Curriculum alignment is developed through the following stages: 

  1. Building a shared understanding about the programme’s purpose and the primary competence produced by the degree What are the essential skills and knowledge? What kind of professional identity as an expert does the graduating student have?
  2. Development of programme intended learning outcomes to match the shared understanding built in the previous stage. What is the student is expected to know, understand and be able to do after completing the degree programme? Intended learning outcomes consist of the substantive content of skills and knowledge specific to the field, as well as other specialist or professional competency aims required in working life (generic know-how). 
  3. Development of degree requirements What study modules compose the student’s degree? A degree with clear structure smooths the way for starting and progressing through studies, helping students to complete their degrees within the target time. Degree requirement design is guided by the degree structure set forth in the degree regulations.
  4. Planning course alignment for timely study progress Do courses proceed logically and have their study and assessment methods been examined from the perspective of the student’s study load? Viewing this at the programme level also helps to ensure that students are introduced to learning tools (such as software) at the right time in their studies. It is also important to prevent courses from being scheduled on top of one another so that students can make steady progress in their studies. 
  5. Being aware of changes in programme resourcing

Tools and support for developing curriculum alignment

Implementation of teaching and learning

Aalto’s way of working is based on the PDCA cycle (Plan–Do–Check–Act). After the curriculum is published and teaching has begun, the process of continual development proceeds by promoting a teaching culture that encourages feedback and interactivity.

Feedback is an instrument whereby teachers can strengthen their own interaction with students and assess and improve their own work and work outcomes. 

While teaching and learning is occurring, teaching can be developed through the following stages: 

  1. By soliciting feedback before studies begin, teachers can adjust their teaching for the course before it starts. Feedback before a course can be collected by means of pre-class assignments or various kinds of questionnaires (using Presemo, Zoom poll or MyCourses tools).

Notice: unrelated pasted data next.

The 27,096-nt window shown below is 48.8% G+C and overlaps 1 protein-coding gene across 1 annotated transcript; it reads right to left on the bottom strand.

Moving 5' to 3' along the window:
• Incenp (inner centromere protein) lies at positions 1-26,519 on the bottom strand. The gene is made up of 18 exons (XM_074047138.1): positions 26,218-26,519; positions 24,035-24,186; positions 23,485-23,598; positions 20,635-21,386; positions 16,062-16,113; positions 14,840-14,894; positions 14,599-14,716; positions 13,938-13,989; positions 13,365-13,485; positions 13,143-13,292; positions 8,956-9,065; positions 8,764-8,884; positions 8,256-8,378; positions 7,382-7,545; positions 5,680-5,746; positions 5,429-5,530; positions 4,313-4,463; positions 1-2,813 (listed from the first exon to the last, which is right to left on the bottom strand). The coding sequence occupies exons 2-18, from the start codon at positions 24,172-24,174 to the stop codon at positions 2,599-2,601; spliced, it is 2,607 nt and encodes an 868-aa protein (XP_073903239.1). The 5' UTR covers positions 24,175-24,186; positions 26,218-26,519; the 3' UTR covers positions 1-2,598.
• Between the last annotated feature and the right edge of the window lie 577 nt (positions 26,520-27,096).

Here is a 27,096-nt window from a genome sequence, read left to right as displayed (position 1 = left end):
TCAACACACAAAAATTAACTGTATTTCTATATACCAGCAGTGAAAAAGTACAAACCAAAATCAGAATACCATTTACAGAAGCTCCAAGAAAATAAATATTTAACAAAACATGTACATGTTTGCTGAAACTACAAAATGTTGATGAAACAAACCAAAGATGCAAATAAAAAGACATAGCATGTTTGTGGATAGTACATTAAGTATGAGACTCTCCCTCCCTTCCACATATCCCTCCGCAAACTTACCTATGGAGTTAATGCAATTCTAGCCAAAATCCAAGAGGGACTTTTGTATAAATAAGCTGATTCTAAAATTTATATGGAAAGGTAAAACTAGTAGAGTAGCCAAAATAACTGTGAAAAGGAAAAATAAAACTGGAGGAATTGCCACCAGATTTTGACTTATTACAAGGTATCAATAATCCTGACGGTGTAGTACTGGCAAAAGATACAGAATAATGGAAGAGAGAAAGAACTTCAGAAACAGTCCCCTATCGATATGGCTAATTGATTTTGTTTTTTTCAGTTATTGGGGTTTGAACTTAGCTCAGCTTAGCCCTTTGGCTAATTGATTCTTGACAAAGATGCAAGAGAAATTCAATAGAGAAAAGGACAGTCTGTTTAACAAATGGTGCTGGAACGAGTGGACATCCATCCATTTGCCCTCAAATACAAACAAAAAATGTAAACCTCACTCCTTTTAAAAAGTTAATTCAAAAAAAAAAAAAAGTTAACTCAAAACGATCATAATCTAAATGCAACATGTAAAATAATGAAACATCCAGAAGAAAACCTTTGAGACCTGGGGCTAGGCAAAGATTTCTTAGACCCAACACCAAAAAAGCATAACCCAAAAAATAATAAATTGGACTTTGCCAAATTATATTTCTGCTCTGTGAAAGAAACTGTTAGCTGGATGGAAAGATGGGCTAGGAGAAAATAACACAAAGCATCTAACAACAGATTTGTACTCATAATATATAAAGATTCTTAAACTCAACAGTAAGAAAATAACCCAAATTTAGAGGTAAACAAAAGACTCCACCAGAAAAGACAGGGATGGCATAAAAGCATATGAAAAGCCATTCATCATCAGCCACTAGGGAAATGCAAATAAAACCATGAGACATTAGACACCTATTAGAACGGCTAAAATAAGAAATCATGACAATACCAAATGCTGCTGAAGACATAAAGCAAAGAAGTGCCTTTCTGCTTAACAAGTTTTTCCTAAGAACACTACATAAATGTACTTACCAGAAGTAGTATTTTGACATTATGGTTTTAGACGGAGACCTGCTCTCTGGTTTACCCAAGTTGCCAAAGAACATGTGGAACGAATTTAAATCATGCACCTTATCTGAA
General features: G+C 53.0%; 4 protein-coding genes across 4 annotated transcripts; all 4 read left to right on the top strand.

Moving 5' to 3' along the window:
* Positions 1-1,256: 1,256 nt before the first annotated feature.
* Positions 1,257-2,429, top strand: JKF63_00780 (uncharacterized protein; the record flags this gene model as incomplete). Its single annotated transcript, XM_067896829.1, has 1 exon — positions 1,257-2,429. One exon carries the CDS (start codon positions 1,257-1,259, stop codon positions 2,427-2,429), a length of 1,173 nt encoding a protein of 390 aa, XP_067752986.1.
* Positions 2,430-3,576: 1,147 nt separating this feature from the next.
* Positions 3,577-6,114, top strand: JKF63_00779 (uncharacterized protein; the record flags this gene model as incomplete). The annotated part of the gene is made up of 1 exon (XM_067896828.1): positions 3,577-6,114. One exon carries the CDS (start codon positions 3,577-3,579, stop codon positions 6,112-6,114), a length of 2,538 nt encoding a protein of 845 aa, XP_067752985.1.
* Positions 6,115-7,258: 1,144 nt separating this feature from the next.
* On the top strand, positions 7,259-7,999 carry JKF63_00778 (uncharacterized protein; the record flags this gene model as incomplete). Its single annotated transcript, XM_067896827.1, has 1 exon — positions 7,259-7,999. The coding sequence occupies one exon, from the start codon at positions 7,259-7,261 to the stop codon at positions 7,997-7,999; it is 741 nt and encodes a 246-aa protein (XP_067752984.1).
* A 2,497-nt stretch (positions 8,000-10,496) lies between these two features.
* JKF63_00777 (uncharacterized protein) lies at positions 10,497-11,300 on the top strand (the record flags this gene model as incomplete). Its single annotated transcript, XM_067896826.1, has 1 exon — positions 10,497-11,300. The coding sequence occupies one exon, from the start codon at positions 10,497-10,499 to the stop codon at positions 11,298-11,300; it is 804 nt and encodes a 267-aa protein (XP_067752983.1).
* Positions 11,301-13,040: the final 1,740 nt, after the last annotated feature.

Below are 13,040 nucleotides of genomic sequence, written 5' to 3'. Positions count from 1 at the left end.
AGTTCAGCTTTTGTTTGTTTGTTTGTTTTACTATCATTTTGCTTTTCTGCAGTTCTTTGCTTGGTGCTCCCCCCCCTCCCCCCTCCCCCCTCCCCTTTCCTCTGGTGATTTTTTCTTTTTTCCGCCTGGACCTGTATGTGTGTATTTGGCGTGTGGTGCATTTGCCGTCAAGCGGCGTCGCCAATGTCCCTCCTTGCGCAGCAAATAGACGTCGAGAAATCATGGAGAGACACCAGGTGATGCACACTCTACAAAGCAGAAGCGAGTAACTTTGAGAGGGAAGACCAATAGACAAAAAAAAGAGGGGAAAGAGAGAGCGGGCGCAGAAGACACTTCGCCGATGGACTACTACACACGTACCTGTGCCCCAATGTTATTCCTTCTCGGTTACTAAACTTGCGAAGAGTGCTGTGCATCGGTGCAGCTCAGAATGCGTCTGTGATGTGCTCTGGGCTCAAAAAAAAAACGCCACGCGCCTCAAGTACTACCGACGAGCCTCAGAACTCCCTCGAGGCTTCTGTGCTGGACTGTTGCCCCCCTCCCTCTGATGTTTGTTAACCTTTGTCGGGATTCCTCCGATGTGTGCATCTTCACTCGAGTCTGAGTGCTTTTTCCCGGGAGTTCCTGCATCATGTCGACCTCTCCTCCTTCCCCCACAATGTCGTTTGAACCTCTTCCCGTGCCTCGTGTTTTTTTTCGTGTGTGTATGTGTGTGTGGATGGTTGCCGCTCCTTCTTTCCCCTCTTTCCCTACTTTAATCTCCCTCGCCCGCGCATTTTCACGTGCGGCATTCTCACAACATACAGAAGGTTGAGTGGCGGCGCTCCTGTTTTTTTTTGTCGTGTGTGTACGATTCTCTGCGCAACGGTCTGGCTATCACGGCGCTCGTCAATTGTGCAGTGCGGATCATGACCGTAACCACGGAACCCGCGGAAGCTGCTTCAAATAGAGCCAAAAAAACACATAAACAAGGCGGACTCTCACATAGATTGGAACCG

2. Feedback obtained during a course allows the teaching to be fine-tuned while the course is ongoing. Feedback during a course can be obtained by assigning learning tasks, group discussion, feedback groups or various kinds of questionnaires (using Presemo, Zoom poll or MyCourses tools).
  3. When a course implementation ends, Aalto course feedback collects feedback automatically on it through the electronic system. The course teacher then analyses and reflects on the feedback for planning possible further improvements to the course. Peer discussions on the feedback and actions to improve a course facilitate its development. 

Tools and support for use during teaching and learning

ITP student team working outside

The principles of feedback in education and student feedback in Aalto University

In Aalto, feedback is collected from students during different phases of their studies. Hearing the voice of students is vital for the development of teaching and training as well as for quality assurance and for improving study-related services. Feedback is used on multiple levels in many ways and its utilisation is a special area of focus in Aalto. Student guilds and organisations are also interested in and benefit from feedback and surveys.

student, learning center, library

Course feedback in Aalto University

Course feedback is a unique part of the feedback portfolio in Aalto University and it reaches students in all phases of their studies and is collected systematically throughout Aalto. Hearing the voice of students is vital for the development of teaching and education as well as for quality assurance and for improving study-related services. Feedback is used on multiple levels in many ways and its utilisation is a special focus area at Aalto.

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Teacher’s Handbook

This handbook contains practical information for a teacher on teaching at Aalto University.

Infographics of the PDCA cykle

PDCA cycle

The quality management of Aalto University is based on the principle of continuous development, the PDCA cycle (Plan-do-Check-ACT).

Aalto Handbook
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Supporting students' sense of community and belonging

Central to community and inclusion is that the community members feel accepted and valued as themselves. Belonging to a study community means gaining experiences of the relevance of studies and identification with the student community. The sense of belonging is unique and can only be triggered if students identify themselves with the community. That is why it is important to think how to create and promote the sense of inclusion in your teaching.


Other instructions related to this stage

To the main page Curriculum design at Aalto University

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Curriculum design at Aalto University

Aalto University’s curriculum design guidelines and schedule aims at supporting sustainable, future led degree programmes.

Programme director's handbook